CAMBRAI, can"brê'; An ancient archbishopric in the north of France. As early as the beginning of the fifth century, when the Franks invaded Gaul, Cameracum was an important town, as is evident from Gregory of Tours (Hist. Francorum, ii. 9). On the death of Lothair II. it passed to Charles the Bald. Later its possession was contested by the emperors, the counts of Flanders, and the kings of France. It was taken from the French by the Spaniards in 1595, but has been a part of France since 1677.
The traditional list of its bishops begins with Diogenes, said to have been sent by Pope Siricius (384-398); but this is untrustworthy. Firm historical ground is reached first with St. Vedast, who was consecrated bishop of St. Remigius, bishop of Reims, and presided over the churches of Arras and Cambrai until his death in 540. The see was transferred to Cambrai under Vedulf (545-c. 580), but the two remained united until Arras received a bishop of its own in 1093. Among later incumbents of the see of Cambrai may be mentioned the holy Odo (1105-06), the unfortunate Cardinal Robert of Geneva (bishop from 1368, antipope 1378-94), the renowned Pierre d'Ailly (1397-c. 1425); and, after its elevation in 1559 to the rank of an archbishopric, Fénelon (1695-1715), and Cardinal Dubois (1720-23). The Revolution deprived Cambrai of its metropolitan dignity, subjecting it as a simple bishopric to the see of Paris, but in 1842 it was once more made au archbishopric, with Arras as suffragan. Its magnificent ancient cathedral was destroyed in the Revolution, with the exception of the tower, which fell in a great storm in 1809. The present cathedral was formerly the Benedictine church of the Holy Sepulcher.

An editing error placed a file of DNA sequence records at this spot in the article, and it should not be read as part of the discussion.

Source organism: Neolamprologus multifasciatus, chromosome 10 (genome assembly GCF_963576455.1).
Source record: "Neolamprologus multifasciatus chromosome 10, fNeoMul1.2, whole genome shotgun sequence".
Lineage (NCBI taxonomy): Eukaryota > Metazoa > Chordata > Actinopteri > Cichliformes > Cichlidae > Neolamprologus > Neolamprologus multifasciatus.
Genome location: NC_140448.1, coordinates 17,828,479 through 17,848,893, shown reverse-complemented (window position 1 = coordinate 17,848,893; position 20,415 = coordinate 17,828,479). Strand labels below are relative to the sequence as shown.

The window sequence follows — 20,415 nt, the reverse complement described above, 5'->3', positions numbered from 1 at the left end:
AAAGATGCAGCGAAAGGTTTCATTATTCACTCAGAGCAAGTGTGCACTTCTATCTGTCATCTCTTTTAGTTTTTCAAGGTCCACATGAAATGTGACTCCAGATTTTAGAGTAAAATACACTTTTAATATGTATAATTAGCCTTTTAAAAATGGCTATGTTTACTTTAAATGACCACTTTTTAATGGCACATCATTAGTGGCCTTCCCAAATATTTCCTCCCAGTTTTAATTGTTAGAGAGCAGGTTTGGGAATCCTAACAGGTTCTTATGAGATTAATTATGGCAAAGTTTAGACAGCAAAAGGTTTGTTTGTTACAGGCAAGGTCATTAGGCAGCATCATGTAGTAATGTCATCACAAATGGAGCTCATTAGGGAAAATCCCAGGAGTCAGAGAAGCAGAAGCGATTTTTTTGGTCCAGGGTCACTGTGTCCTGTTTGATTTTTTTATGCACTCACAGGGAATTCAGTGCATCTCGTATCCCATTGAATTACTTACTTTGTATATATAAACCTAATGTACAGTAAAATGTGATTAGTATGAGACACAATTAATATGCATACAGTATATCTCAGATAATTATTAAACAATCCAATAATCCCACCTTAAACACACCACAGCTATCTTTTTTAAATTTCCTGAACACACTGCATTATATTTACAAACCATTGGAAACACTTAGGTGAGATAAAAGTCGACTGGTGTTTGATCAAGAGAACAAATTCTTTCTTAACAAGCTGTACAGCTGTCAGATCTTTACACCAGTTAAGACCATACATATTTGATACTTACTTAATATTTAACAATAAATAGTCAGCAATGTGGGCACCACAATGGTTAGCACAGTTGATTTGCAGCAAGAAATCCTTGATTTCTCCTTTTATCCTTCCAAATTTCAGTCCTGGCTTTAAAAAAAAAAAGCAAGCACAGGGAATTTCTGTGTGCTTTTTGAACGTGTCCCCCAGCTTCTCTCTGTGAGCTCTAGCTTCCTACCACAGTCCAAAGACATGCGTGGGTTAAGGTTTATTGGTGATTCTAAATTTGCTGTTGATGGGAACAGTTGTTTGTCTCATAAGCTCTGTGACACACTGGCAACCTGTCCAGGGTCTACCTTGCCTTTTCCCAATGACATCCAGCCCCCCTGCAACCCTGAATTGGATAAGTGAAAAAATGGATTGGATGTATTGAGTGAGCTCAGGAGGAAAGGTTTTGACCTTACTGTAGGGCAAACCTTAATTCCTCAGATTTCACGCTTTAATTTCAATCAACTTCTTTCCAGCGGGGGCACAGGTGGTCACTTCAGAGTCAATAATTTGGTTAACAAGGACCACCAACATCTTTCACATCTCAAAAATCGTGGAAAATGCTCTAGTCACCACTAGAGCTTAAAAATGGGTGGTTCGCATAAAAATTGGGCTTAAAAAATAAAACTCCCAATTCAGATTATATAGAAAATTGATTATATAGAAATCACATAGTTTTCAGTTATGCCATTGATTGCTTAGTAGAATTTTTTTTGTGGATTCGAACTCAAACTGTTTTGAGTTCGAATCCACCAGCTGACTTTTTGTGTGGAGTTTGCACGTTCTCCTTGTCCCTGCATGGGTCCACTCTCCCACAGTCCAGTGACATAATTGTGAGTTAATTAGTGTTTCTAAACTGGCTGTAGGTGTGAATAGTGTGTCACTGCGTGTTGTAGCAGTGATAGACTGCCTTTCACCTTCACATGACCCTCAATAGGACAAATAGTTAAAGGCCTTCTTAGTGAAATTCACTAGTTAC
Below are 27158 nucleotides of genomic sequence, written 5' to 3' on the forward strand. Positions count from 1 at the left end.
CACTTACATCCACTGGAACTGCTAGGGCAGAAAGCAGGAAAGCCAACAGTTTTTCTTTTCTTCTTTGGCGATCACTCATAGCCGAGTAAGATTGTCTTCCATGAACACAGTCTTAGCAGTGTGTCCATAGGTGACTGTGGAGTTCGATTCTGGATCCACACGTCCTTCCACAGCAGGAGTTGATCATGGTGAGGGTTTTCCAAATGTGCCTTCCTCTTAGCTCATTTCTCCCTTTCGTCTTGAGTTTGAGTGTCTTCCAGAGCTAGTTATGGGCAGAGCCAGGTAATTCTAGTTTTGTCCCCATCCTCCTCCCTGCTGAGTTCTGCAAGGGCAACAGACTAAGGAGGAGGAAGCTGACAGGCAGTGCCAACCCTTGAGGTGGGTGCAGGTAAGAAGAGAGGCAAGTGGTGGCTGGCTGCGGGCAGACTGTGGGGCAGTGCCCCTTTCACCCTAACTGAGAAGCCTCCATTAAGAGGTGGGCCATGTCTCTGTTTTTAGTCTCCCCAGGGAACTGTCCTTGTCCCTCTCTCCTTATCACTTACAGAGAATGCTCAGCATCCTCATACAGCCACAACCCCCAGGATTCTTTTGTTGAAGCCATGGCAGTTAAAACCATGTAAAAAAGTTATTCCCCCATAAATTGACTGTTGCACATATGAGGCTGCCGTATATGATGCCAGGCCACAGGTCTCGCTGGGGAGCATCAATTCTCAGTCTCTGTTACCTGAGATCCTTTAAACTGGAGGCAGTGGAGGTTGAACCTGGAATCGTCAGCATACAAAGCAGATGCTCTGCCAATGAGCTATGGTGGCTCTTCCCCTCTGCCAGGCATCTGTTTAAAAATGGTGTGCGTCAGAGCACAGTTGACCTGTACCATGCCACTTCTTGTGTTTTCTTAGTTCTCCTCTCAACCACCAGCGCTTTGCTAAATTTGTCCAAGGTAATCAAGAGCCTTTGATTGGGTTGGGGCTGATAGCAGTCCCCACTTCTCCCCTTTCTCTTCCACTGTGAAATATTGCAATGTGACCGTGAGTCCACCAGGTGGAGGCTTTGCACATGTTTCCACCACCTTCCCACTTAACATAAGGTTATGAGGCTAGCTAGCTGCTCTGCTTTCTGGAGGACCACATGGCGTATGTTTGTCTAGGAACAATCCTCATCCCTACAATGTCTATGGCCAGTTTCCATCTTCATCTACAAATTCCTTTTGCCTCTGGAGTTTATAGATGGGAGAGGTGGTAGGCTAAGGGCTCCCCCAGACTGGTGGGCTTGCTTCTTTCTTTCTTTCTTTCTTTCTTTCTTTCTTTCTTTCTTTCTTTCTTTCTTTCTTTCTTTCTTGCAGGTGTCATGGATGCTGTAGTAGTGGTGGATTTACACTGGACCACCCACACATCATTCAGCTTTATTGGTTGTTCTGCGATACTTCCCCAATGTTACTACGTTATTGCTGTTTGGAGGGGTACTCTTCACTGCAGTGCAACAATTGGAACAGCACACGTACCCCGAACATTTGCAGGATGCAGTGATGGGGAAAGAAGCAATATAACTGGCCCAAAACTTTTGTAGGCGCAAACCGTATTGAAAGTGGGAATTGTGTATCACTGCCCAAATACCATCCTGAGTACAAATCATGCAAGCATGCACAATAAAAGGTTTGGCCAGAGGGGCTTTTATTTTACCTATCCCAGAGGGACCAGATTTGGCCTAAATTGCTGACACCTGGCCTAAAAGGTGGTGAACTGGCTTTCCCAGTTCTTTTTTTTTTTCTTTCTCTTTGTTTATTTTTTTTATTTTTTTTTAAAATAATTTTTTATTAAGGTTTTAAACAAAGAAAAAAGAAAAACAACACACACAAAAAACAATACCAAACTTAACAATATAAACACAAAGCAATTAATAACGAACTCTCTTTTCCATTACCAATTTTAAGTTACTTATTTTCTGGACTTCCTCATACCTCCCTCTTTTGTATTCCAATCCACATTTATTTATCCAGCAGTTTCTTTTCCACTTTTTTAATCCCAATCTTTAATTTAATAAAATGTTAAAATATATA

BIBLIOGRAPHY: M. A. le Glay, Recherches sur l'église metropolitaine de Cambrai Cambrai 1825; idem, Cameracum christianum, Lille, 1849; H. J. P. Pisquet, La France pontificale, s.v. Cambrai, 22 vols., Paris, 1864-71; KL, ii. 1750-55.
CAMBRIDGE PLATFORM. See CONGREGATIONALISTS, IV., § 1.
CAMBRIDGE PLATONISTS: The name usually given to a succession of distinguished English divines and philosophers of the seventeenth century, also known to their contemporaries as "Latitude Men," from the breadth and comprehensiveness of
BIBLIOGRAPHY: The best account is by J. Tulloch, Rational Theology and Christian Philosophy in England, vol. ii., Edinburgh, 1872. The early prospectus was a pamphlet by S. P. (Simon Patrick?), Brief Account of the New Sect of the New Latitude Men, London, 1662. Consult further: E. Fowler, Practices of Certain . . . Divines . . . Abusively Called Latitudinarians, ib. 1671; G. Dyer, History of the University . . . of Cambridge, ii. 91-101, ib. 1814; W. E. H. Lecky, History of . . . Rationalism in Europe, 2 vols., ib. 1875 (an ill-balanced estimate); F. Greenslet, Joseph Glanvill. New York, 1900; E. T. Campagnac, The Cambridge Platonists; being Selections from Whichcote, Smith, and Culverwel, Oxford, 1901.
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